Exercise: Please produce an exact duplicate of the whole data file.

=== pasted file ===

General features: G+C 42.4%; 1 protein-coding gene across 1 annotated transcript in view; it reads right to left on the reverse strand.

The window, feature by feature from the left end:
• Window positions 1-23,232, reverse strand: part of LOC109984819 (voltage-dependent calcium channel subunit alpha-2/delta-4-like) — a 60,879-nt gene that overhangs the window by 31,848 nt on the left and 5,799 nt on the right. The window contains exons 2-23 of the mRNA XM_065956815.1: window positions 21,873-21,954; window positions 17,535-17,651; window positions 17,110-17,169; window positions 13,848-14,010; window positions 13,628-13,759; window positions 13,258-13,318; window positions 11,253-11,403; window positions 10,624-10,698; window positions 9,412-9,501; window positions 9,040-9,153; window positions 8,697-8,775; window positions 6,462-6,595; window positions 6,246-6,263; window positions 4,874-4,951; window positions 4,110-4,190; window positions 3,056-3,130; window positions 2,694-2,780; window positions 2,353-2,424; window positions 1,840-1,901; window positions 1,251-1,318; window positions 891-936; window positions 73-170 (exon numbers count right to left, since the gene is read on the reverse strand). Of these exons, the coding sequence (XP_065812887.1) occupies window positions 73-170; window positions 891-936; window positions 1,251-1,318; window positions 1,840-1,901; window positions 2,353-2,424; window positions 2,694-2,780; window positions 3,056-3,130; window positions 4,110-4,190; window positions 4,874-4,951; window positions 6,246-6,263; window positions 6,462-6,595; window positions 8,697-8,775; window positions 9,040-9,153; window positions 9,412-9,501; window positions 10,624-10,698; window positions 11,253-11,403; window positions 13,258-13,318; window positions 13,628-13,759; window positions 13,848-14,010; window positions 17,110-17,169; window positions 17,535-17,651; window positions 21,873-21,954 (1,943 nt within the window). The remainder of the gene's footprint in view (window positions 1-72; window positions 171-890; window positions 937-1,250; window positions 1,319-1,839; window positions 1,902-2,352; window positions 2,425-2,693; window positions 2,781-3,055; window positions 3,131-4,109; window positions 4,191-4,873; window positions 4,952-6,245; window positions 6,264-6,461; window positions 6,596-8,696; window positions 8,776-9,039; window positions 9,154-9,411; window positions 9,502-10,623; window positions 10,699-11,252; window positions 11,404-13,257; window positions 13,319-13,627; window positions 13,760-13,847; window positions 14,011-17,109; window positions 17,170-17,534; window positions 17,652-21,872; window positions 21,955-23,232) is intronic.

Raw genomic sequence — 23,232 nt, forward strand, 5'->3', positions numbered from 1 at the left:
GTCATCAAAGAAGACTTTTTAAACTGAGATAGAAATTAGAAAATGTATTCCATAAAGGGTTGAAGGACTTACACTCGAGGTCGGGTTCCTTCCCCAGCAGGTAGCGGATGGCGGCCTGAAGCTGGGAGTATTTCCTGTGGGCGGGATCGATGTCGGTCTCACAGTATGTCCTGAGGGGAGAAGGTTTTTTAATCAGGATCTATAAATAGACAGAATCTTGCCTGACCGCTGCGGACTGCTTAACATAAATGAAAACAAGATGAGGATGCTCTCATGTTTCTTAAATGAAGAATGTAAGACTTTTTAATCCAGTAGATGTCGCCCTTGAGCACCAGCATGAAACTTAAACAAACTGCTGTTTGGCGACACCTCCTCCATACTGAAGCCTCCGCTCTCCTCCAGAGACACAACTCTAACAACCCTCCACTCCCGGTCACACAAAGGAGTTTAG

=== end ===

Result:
General features: G+C 42.4%; 1 protein-coding gene across 1 annotated transcript in view; it reads right to left on the reverse strand.

The window, feature by feature from the left end:
• Window positions 1-23,232, reverse strand: part of LOC109984819 (voltage-dependent calcium channel subunit alpha-2/delta-4-like) — a 60,879-nt gene that overhangs the window by 31,848 nt on the left and 5,799 nt on the right. The window contains exons 2-23 of the mRNA XM_065956815.1: window positions 21,873-21,954; window positions 17,535-17,651; window positions 17,110-17,169; window positions 13,848-14,010; window positions 13,628-13,759; window positions 13,258-13,318; window positions 11,253-11,403; window positions 10,624-10,698; window positions 9,412-9,501; window positions 9,040-9,153; window positions 8,697-8,775; window positions 6,462-6,595; window positions 6,246-6,263; window positions 4,874-4,951; window positions 4,110-4,190; window positions 3,056-3,130; window positions 2,694-2,780; window positions 2,353-2,424; window positions 1,840-1,901; window positions 1,251-1,318; window positions 891-936; window positions 73-170 (exon numbers count right to left, since the gene is read on the reverse strand). Of these exons, the coding sequence (XP_065812887.1) occupies window positions 73-170; window positions 891-936; window positions 1,251-1,318; window positions 1,840-1,901; window positions 2,353-2,424; window positions 2,694-2,780; window positions 3,056-3,130; window positions 4,110-4,190; window positions 4,874-4,951; window positions 6,246-6,263; window positions 6,462-6,595; window positions 8,697-8,775; window positions 9,040-9,153; window positions 9,412-9,501; window positions 10,624-10,698; window positions 11,253-11,403; window positions 13,258-13,318; window positions 13,628-13,759; window positions 13,848-14,010; window positions 17,110-17,169; window positions 17,535-17,651; window positions 21,873-21,954 (1,943 nt within the window). The remainder of the gene's footprint in view (window positions 1-72; window positions 171-890; window positions 937-1,250; window positions 1,319-1,839; window positions 1,902-2,352; window positions 2,425-2,693; window positions 2,781-3,055; window positions 3,131-4,109; window positions 4,191-4,873; window positions 4,952-6,245; window positions 6,264-6,461; window positions 6,596-8,696; window positions 8,776-9,039; window positions 9,154-9,411; window positions 9,502-10,623; window positions 10,699-11,252; window positions 11,404-13,257; window positions 13,319-13,627; window positions 13,760-13,847; window positions 14,011-17,109; window positions 17,170-17,534; window positions 17,652-21,872; window positions 21,955-23,232) is intronic.

Raw genomic sequence — 23,232 nt, forward strand, 5'->3', positions numbered from 1 at the left:
GTCATCAAAGAAGACTTTTTAAACTGAGATAGAAATTAGAAAATGTATTCCATAAAGGGTTGAAGGACTTACACTCGAGGTCGGGTTCCTTCCCCAGCAGGTAGCGGATGGCGGCCTGAAGCTGGGAGTATTTCCTGTGGGCGGGATCGATGTCGGTCTCACAGTATGTCCTGAGGGGAGAAGGTTTTTTAATCAGGATCTATAAATAGACAGAATCTTGCCTGACCGCTGCGGACTGCTTAACATAAATGAAAACAAGATGAGGATGCTCTCATGTTTCTTAAATGAAGAATGTAAGACTTTTTAATCCAGTAGATGTCGCCCTTGAGCACCAGCATGAAACTTAAACAAACTGCTGTTTGGCGACACCTCCTCCATACTGAAGCCTCCGCTCTCCTCCAGAGACACAACTCTAACAACCCTCCACTCCCGGTCACACAAAGGAGTTTAG